1. Start by making sure you have an end goal that makes sense for you — one that is manageable and something you can still be proud of. Maybe writing a novel is too big right now. So shoot for something shorter.
2. Don’t rush. Sometimes when we get new ideas we write 500,000 words in two days and then completely burn out. Don’t do that. Take things slowly, no matter how tempting it is to dive in headfirst at the initial spark.
3. Speaking of burnout, take breaks. Don’t write yourself exhausted. Don’t wait until you’re sick of working on something to set it aside. Put it down for a day while you’re still excited about it, then hop back in, and repeat.
4. When you get stuck, walk away. Don’t sit there staring at your own words expecting an idea to leap from your screen. Go do something creative that doesn’t involve writing. Or the dishes. Inspiration hides in odd places.
5. Make an outline. It’s not the best method for everyone and some writers do much better without one, but mapping out your story as a whole might be just what you need to get to the finish line.
6. Beware of your distractions. Especially the distractions that disguise themselves as tasks, such as “looking something up for your story” that you really don’t need in order to continue writing your story (right now).
7. Don’t worry about it “taking too long.” Deadlines are something different, but if you’re just working on something for yourself, take as long as you need. There is no rush.
8. Don’t just focus on the finish line, seek out the mile markers. For every goal there are smaller milestones you can hit — and celebrate — along the way. Wrote 250 words today? Wine. Or not. I don’t know how you celebrate, I’m just a random person on the internet.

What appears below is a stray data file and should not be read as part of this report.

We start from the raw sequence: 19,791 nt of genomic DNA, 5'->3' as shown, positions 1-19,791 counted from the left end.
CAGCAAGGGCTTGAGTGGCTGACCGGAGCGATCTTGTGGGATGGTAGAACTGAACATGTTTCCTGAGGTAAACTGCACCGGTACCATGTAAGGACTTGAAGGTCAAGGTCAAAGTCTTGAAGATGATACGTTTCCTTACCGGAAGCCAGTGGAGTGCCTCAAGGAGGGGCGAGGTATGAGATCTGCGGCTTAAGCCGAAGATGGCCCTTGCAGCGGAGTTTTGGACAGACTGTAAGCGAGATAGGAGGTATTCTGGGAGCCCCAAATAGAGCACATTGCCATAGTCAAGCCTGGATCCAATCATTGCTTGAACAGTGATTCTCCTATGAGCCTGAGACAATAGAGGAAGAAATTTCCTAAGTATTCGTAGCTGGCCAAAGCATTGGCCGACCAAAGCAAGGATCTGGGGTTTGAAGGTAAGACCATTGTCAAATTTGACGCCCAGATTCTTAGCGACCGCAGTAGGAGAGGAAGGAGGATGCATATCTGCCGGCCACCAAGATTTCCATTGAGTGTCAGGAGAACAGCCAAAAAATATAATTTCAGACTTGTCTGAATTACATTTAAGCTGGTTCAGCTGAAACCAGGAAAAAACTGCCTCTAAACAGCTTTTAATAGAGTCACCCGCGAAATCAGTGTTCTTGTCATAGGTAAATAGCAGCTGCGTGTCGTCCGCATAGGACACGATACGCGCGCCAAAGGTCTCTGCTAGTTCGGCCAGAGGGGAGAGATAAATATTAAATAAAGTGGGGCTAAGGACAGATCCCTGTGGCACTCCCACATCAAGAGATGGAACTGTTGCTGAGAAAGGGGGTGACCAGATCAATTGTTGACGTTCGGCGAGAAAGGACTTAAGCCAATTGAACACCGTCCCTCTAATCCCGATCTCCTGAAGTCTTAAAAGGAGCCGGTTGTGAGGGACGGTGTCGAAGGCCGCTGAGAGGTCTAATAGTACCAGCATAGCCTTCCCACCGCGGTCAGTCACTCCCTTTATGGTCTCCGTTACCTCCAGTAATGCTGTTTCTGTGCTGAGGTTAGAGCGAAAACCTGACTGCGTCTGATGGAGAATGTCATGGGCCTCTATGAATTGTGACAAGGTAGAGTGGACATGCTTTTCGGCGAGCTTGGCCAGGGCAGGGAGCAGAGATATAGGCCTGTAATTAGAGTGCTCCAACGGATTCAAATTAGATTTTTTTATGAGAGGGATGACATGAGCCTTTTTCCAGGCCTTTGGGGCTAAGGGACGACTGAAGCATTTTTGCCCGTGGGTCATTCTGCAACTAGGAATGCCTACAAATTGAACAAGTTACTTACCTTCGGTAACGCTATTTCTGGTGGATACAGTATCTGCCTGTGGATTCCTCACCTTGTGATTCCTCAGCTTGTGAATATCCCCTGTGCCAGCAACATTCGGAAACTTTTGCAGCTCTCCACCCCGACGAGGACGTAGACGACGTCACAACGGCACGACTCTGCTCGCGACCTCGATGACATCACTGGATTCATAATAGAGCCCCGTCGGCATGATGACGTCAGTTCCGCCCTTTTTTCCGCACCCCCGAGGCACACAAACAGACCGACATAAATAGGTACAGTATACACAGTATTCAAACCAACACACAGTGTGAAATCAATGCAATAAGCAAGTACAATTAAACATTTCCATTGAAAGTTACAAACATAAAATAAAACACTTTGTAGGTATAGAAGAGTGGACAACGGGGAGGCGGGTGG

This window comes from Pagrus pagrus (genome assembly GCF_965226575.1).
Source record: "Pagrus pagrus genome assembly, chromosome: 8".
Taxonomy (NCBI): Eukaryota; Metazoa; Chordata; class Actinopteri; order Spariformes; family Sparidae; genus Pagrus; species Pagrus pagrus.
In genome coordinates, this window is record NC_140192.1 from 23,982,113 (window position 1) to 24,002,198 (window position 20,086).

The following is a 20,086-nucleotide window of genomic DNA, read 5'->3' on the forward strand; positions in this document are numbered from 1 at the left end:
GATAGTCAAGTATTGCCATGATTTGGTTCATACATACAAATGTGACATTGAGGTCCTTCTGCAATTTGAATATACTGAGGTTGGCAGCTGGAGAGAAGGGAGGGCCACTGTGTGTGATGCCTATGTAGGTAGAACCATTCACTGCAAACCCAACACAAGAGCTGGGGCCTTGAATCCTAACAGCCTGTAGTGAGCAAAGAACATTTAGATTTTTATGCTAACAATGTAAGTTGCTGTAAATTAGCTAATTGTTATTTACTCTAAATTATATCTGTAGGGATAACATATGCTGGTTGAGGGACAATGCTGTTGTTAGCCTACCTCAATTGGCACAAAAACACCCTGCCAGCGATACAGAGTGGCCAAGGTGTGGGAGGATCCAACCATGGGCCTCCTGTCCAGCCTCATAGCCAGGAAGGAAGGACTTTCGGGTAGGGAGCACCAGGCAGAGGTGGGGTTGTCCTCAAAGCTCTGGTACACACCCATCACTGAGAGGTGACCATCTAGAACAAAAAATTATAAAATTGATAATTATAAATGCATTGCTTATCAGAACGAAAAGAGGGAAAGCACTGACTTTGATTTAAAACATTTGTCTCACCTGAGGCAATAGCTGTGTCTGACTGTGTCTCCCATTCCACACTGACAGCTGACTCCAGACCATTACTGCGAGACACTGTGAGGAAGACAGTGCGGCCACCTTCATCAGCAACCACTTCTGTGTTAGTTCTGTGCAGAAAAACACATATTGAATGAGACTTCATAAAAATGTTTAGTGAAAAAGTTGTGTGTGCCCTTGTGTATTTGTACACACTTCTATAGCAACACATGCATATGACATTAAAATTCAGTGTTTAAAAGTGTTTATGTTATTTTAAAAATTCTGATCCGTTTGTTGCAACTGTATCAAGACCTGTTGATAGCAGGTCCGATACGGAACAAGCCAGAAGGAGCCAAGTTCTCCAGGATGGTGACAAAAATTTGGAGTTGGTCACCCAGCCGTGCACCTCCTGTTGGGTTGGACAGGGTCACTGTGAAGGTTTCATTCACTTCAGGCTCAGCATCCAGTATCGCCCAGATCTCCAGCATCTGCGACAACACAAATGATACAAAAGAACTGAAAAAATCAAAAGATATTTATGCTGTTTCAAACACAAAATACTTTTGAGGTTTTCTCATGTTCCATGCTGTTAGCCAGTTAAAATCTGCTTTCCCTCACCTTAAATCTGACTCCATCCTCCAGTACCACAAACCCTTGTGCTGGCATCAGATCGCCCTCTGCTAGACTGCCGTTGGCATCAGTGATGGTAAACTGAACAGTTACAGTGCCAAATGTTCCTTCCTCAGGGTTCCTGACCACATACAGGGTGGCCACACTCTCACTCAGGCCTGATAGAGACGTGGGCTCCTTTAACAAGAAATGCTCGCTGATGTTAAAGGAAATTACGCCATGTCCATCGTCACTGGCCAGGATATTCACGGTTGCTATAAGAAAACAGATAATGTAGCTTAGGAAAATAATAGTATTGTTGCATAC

9. Keep your circle updated on your progress. I tweet about my writing goals more often than I would like to, not because I want people to know, but because I am afraid they will judge me if I don’t meet my goals. Not the best strategy, but whatever works!
10. Try focusing on one project at a time. Some people can juggle multiple projects at once and they’re better off for it. Others can’t, and there is nothing wrong with this. If it’s not your strength, trim your workload (if possible).
11. Don’t worry about what other people might think. You haven’t even finished the darn thing yet. People can’t have an opinion about something they haven’t even read yet. (Don’t read too much into that. I’ve been on the internet, I know how people are.)
12. Try not to get discouraged if you do end up setting something aside before finishing it. All writers have unfinished projects. It’s a sign you are trying. It’s better than not trying at all.
13. Remember that unfinished projects are not “failures.” Writing is never a waste of time. If you made it, you have learned something from it, even if you don’t know it yet.
(I could very easily write individual posts on many of these points, so let me know which ones you’d like me to elaborate on in the near future!)
Meg is the creator of Novelty Revisions, dedicated to helping writers put their ideas into words. She is a staff writer with The Cheat Sheet, a freelance editor and writer, and a 10-time NaNoWriMo winner. Follow Meg on Twitter for tweets about writing, food and nerdy things.